National Post (Latest Edition)

Quebec restaurant owners brace for second wave

Many weighing their options for takeout

- Frédéric Tomesco

MONTREAL• Restaurate­ur Christine Booth said she’s already begun to think about ways to adapt her business model in the event a second C OVID -19 wave sweeps across the province.

“We’re thinking about putting together a new takeout menu so that if people stop going out for a meal, or can’t go out anymore, we can promote that online,” Booth, who co- owns Hudson’s Cozy Café, said in a telephone interview. “We can even start work on a Thanksgivi­ng dinner. This is Round 2. We’ve been through this before.”

Booth is one of several Quebec restaurant owners interviewe­d who are bracing for another wave of shutdowns if Quebec’s health situation keeps deteriorat­ing. The key to surviving the next lockdown, they say, will be to keep expenses down and capitalize on the adjustment­s made throughout the summer.

On Friday, Health Minister Christian Dubé asked Quebecers to avoid all social contacts for the next 28 days as part of the government’s effort to break the second wave of COVID-19. Dr. Horacio Arruda, Quebec’s public health director, urged Quebecers to avoid get-togethers of any kind.

“This isn’t the best time to be in the restaurant business,” Olivier de Montigny, chef and co- owner of Montreal’s La Chronique. “Summer without tourists was difficult, and fall isn’t shaping up to be any easier.”

De Montigny said La Chronique got a wave of cancellati­ons Friday night after Arruda urged Quebecers to stay home.

“Telling people to stay home on a Friday, when our refrigerat­ors are full — let’s just say the timing wasn’t ideal,” said de Montigny, who plans to resume La Chronique’s takeout service in the coming days after a summertime pause. “They say the problem comes from private gatherings. So why not encourage people to get together in safe places such as restaurant­s?”

Some, like Booth, say they’re ready to heed the lessons of the first lockdown if and when more stringent public health measures are implemente­d.

“We’re still here, we’re survivors,” Booth said. “Within two weeks last spring, we had our takeout and delivery service up and running. We ran five nights a week, we promoted our dinner online, and we had a half- decent clientele coming. We know we can do this.”

Eve Rozon, co- owner of Les Trois Grâces bistro in Eastman, Que, insists her business is in better shape going into the fall than it was entering the March lockdown.

Right after COVID-19 hit, Les Trois Grâces struck a partnershi­p with a nearby pastry shop to set up a takeout and delivery service. Though joint deliveries have since stopped, Rozon still emails clients a weekly menu of takeout options every Monday morning that will be available for pickup until Thursday.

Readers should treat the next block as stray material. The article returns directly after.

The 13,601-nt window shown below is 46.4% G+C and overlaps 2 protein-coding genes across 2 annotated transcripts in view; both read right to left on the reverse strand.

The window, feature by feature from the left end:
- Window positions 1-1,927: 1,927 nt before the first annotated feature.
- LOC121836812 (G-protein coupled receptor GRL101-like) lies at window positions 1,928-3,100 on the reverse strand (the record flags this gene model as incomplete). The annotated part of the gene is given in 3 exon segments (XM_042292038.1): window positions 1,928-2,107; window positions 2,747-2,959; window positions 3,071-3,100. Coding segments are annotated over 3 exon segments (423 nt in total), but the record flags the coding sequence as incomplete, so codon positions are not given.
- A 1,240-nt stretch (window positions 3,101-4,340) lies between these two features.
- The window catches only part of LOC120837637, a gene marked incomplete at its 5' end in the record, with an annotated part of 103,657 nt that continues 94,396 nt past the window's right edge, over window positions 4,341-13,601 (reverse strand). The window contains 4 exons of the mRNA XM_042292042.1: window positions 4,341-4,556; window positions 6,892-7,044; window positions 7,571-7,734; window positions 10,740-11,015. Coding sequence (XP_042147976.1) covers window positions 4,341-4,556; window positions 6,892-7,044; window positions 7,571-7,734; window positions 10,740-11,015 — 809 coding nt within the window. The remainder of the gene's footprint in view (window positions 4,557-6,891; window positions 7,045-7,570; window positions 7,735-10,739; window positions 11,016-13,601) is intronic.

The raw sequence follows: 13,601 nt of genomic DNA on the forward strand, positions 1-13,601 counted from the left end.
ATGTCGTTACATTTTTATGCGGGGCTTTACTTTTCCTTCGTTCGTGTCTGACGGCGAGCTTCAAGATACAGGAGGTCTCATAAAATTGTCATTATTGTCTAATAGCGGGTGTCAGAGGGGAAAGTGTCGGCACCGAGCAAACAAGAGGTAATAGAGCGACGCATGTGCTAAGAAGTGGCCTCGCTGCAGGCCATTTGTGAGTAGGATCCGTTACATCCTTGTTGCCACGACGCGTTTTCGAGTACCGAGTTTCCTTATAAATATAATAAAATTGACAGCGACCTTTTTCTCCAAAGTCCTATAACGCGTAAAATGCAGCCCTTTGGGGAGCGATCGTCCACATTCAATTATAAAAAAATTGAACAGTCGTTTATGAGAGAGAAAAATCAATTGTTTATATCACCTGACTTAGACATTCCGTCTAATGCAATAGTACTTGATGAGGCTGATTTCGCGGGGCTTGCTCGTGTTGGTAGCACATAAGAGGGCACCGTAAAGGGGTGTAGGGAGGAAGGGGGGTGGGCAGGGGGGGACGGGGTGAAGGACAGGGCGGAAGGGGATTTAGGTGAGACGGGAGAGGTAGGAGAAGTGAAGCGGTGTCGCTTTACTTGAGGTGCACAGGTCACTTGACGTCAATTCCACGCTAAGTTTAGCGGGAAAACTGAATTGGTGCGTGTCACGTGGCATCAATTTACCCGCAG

“It’s reassuring to know that if the health situation worsens, we have this part set up already,” Rozon said in a telephone interview. “Takeout gives you a certain stability, as long as you can promote your service adequately though social media. We have our customer base, our suppliers lined up. We’ll be ready to go.”

Since COVID-19, Les Trois Grâces has been operating on reduced hours, four days a week, with fewer employees. Rozon and her business partner, meanwhile, have been coming into work every day.

“It’s not the ideal situation, but we’ve found a way not to go crazy,” Rozon said.

Some establishm­ents, such as Montreal’s Alexandre bistro, have avoided the takeout route altogether. Owner Alain Creton cites the “exorbitant” fees charged by delivery services, adding Alexandre’s menu — with options such as steak tartare — doesn’t lend itself well to the concept.

Generous rent and wage subsidy programs from the federal government have helped cushion COVID-19’S blow, stressed Creton.

“Federal subsidies are giving us a big shot in the arm,” he said. “I don’t want to imagine what would happen if they eliminated that. As long as the federal government is there to back restaurant owners, we’re going to be fine.”

Added de Montigny: “Thank God, the federal government is there. Quebec found hundreds of millions of dollars to help the Cirque du Soleil, but didn’t do a thing for the restaurant industry. We feel abandoned.”

Creton is critical of what he said are mixed messages from government authoritie­s. While provincial officials are urging people to stop from going out, Montreal Mayor Valérie Plante has been asking Montrealer­s to rediscover the city’s downtown core, said Alexandre’s longtime owner.

“There’s a lot of confusion,” Creton said.

Second wave or not, restaurate­urs all agree they will need a break when 2020 comes to a close. Eastman’s Les Trois Grâces is planning to close for five weeks from late December through Valentine’s Day, if the co- owner has her way.

“We’re going to need the rest,” Rozon said. “After going through 2020, it’s going to be even more important to recharge our batteries to face the summer season. Who knows what that will be like?”

 ?? Alle n Mcinnis / MONTREAL GAZETTE ?? “We know we can do this,” says Montreal restaurate­ur Christine Booth, who says her business was able to adapt on the fly during the dark days of March and April.
Alle n Mcinnis / MONTREAL GAZETTE “We know we can do this,” says Montreal restaurate­ur Christine Booth, who says her business was able to adapt on the fly during the dark days of March and April.

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